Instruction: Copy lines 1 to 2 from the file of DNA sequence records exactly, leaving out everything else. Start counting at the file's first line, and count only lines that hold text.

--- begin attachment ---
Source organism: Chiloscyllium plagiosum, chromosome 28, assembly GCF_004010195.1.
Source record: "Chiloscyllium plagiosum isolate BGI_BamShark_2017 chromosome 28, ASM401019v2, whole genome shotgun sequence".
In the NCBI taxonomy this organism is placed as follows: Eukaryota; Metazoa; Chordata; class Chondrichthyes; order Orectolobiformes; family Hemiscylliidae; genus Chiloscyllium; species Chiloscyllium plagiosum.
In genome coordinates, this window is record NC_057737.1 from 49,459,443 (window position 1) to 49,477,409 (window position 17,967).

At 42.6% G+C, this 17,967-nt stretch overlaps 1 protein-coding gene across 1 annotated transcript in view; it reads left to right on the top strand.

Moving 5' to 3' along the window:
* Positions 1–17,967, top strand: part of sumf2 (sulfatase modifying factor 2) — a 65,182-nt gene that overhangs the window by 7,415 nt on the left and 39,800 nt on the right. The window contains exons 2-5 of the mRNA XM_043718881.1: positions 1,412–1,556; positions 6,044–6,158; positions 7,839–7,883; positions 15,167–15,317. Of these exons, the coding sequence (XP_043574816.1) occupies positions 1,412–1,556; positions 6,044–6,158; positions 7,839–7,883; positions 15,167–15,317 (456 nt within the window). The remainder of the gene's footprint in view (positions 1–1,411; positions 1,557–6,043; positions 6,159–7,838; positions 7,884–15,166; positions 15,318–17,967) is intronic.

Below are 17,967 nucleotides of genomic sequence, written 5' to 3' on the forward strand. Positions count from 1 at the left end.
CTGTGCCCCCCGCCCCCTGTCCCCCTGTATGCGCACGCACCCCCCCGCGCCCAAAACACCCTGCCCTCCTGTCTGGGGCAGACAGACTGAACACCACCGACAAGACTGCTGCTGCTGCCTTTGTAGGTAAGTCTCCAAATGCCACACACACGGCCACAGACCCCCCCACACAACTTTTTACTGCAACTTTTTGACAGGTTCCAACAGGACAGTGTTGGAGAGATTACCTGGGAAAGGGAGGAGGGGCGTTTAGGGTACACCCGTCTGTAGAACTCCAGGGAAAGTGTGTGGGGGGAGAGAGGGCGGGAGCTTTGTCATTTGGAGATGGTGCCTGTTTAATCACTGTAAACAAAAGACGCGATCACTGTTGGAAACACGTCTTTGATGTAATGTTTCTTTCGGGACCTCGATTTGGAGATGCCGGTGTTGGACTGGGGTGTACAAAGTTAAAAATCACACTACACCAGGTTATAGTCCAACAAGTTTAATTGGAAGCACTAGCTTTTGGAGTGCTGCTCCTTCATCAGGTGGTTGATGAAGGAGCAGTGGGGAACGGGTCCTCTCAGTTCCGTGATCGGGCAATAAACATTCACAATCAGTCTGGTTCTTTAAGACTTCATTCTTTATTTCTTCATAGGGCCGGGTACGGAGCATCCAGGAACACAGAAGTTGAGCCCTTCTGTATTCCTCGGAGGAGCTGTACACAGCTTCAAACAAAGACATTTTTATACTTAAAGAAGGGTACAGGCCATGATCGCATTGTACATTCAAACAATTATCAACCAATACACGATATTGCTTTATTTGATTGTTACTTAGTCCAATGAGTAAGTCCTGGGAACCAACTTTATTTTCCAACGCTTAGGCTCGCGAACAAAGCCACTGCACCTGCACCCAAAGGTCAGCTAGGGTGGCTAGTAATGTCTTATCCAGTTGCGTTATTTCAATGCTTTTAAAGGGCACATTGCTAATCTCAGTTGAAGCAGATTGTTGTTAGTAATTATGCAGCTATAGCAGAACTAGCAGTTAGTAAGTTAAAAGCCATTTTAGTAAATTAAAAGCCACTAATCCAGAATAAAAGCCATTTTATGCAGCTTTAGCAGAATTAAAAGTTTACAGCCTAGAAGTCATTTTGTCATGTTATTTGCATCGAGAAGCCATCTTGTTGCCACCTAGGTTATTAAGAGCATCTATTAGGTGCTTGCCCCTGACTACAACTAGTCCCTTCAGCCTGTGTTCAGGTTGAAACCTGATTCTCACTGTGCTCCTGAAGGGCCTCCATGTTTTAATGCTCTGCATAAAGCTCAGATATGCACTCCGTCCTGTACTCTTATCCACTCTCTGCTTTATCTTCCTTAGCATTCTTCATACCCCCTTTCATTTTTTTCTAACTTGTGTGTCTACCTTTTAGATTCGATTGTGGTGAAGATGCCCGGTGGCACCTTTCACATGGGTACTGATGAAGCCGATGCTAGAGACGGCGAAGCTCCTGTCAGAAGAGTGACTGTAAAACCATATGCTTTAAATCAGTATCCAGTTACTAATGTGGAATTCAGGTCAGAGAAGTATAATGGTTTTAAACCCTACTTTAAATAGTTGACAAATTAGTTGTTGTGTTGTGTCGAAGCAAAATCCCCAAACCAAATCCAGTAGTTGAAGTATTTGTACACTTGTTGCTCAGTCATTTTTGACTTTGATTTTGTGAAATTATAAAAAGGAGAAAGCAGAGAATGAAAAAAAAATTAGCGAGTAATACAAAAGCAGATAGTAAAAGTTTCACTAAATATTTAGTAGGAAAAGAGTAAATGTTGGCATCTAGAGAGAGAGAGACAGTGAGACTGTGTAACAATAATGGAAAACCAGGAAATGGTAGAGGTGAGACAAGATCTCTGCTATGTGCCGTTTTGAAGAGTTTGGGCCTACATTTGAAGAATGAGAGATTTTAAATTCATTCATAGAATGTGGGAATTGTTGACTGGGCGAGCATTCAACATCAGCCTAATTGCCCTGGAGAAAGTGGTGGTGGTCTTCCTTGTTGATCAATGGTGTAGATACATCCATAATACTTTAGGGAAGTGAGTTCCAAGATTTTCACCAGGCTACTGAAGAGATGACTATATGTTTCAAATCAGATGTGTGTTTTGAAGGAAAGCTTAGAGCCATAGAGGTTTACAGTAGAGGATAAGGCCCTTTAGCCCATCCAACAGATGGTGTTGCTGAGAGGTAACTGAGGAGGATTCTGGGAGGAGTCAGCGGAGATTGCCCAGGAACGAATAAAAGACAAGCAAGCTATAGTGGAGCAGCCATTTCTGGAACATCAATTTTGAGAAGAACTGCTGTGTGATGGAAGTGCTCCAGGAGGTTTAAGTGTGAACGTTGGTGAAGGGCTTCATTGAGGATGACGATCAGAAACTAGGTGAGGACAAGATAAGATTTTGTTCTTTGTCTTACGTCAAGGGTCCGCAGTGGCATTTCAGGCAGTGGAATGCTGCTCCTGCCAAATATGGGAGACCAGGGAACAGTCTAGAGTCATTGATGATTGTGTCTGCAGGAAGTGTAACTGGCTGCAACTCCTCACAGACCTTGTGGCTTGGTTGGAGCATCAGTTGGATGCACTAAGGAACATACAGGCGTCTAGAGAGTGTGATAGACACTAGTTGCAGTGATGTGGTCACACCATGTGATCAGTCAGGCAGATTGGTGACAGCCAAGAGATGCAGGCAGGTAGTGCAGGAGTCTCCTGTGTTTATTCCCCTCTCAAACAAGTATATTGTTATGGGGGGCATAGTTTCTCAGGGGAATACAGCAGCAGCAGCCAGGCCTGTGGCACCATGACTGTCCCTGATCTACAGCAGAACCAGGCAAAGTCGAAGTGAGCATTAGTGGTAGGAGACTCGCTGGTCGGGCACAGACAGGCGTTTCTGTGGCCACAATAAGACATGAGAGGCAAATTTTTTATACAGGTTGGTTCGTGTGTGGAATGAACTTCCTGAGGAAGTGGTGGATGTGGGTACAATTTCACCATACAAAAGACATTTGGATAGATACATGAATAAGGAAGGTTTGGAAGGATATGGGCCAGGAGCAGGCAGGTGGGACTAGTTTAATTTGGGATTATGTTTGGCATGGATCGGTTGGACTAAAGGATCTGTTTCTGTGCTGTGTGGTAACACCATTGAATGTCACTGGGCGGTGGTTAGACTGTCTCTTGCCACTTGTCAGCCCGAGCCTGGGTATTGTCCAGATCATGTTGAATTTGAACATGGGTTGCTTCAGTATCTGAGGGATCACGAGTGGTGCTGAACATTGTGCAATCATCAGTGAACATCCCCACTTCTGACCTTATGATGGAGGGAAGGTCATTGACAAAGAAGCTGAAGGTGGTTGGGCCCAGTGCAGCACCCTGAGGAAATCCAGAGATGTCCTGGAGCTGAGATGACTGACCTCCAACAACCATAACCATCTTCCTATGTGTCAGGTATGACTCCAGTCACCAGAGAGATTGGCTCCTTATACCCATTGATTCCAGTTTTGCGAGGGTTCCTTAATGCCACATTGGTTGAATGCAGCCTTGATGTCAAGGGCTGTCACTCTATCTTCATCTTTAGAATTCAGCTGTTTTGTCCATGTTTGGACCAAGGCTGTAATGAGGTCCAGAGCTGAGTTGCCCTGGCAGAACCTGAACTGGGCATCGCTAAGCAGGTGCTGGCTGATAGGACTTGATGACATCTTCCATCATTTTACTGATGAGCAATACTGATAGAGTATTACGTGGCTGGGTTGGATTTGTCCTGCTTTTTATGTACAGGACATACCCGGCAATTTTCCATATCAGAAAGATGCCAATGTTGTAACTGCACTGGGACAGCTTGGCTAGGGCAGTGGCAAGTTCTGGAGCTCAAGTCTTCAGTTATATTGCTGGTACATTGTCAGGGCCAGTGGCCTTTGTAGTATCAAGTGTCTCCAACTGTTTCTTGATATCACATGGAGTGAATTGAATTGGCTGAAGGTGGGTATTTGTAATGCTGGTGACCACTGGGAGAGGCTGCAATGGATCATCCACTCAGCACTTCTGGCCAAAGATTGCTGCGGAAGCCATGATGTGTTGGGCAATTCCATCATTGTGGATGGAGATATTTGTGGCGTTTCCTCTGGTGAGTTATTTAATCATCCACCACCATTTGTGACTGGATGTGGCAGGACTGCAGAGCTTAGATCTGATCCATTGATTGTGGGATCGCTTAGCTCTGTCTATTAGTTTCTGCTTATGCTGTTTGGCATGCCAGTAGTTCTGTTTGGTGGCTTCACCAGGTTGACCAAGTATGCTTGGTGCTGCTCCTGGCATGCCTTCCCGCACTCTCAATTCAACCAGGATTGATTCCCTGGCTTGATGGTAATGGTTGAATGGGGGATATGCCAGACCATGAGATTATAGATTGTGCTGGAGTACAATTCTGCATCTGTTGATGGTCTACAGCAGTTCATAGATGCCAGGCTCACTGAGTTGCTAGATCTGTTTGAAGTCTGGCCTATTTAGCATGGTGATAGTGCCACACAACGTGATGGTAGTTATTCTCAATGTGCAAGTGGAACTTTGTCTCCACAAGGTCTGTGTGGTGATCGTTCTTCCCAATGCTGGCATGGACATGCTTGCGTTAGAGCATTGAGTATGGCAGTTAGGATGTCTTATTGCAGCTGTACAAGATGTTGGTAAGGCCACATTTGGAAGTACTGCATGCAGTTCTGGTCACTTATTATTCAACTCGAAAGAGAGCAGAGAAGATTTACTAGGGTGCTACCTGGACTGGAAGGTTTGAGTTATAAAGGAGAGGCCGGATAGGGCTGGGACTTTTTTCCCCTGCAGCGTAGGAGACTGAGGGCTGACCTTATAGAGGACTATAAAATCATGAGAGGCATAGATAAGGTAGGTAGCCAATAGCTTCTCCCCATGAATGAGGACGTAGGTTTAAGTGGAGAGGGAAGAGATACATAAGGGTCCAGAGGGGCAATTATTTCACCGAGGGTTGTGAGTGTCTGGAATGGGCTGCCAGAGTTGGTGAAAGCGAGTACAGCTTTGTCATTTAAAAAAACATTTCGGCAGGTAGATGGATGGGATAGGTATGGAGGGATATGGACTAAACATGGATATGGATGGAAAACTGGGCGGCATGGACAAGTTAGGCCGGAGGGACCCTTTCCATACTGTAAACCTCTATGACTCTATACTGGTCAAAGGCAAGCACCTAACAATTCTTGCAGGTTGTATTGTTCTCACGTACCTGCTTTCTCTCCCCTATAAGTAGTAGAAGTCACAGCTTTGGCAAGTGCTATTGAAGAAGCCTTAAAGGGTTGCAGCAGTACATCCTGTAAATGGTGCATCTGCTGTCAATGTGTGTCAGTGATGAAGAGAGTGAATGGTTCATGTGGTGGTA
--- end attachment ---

Source organism: Chiloscyllium plagiosum, chromosome 28, assembly GCF_004010195.1.
Source record: "Chiloscyllium plagiosum isolate BGI_BamShark_2017 chromosome 28, ASM401019v2, whole genome shotgun sequence".